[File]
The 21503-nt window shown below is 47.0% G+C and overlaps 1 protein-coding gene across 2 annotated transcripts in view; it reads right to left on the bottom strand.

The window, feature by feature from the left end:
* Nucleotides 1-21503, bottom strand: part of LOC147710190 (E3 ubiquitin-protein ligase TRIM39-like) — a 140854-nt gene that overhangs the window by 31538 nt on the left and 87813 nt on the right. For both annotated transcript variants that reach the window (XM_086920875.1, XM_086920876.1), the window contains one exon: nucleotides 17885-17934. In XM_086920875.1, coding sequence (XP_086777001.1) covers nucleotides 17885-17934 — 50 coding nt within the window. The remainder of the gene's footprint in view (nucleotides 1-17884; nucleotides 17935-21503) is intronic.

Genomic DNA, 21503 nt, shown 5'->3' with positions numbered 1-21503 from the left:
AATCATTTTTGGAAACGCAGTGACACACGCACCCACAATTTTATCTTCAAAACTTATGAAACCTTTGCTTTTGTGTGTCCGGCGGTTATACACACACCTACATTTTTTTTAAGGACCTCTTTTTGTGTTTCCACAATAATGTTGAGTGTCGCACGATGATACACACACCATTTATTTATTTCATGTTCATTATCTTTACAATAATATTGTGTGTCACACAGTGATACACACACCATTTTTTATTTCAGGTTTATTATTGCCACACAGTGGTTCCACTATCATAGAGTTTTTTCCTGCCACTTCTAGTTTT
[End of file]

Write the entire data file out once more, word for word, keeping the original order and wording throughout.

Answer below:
The 21503-nt window shown below is 47.0% G+C and overlaps 1 protein-coding gene across 2 annotated transcripts in view; it reads right to left on the bottom strand.

The window, feature by feature from the left end:
* Nucleotides 1-21503, bottom strand: part of LOC147710190 (E3 ubiquitin-protein ligase TRIM39-like) — a 140854-nt gene that overhangs the window by 31538 nt on the left and 87813 nt on the right. For both annotated transcript variants that reach the window (XM_086920875.1, XM_086920876.1), the window contains one exon: nucleotides 17885-17934. In XM_086920875.1, coding sequence (XP_086777001.1) covers nucleotides 17885-17934 — 50 coding nt within the window. The remainder of the gene's footprint in view (nucleotides 1-17884; nucleotides 17935-21503) is intronic.

Genomic DNA, 21503 nt, shown 5'->3' with positions numbered 1-21503 from the left:
AATCATTTTTGGAAACGCAGTGACACACGCACCCACAATTTTATCTTCAAAACTTATGAAACCTTTGCTTTTGTGTGTCCGGCGGTTATACACACACCTACATTTTTTTTAAGGACCTCTTTTTGTGTTTCCACAATAATGTTGAGTGTCGCACGATGATACACACACCATTTATTTATTTCATGTTCATTATCTTTACAATAATATTGTGTGTCACACAGTGATACACACACCATTTTTTATTTCAGGTTTATTATTGCCACACAGTGGTTCCACTATCATAGAGTTTTTTCCTGCCACTTCTAGTTTT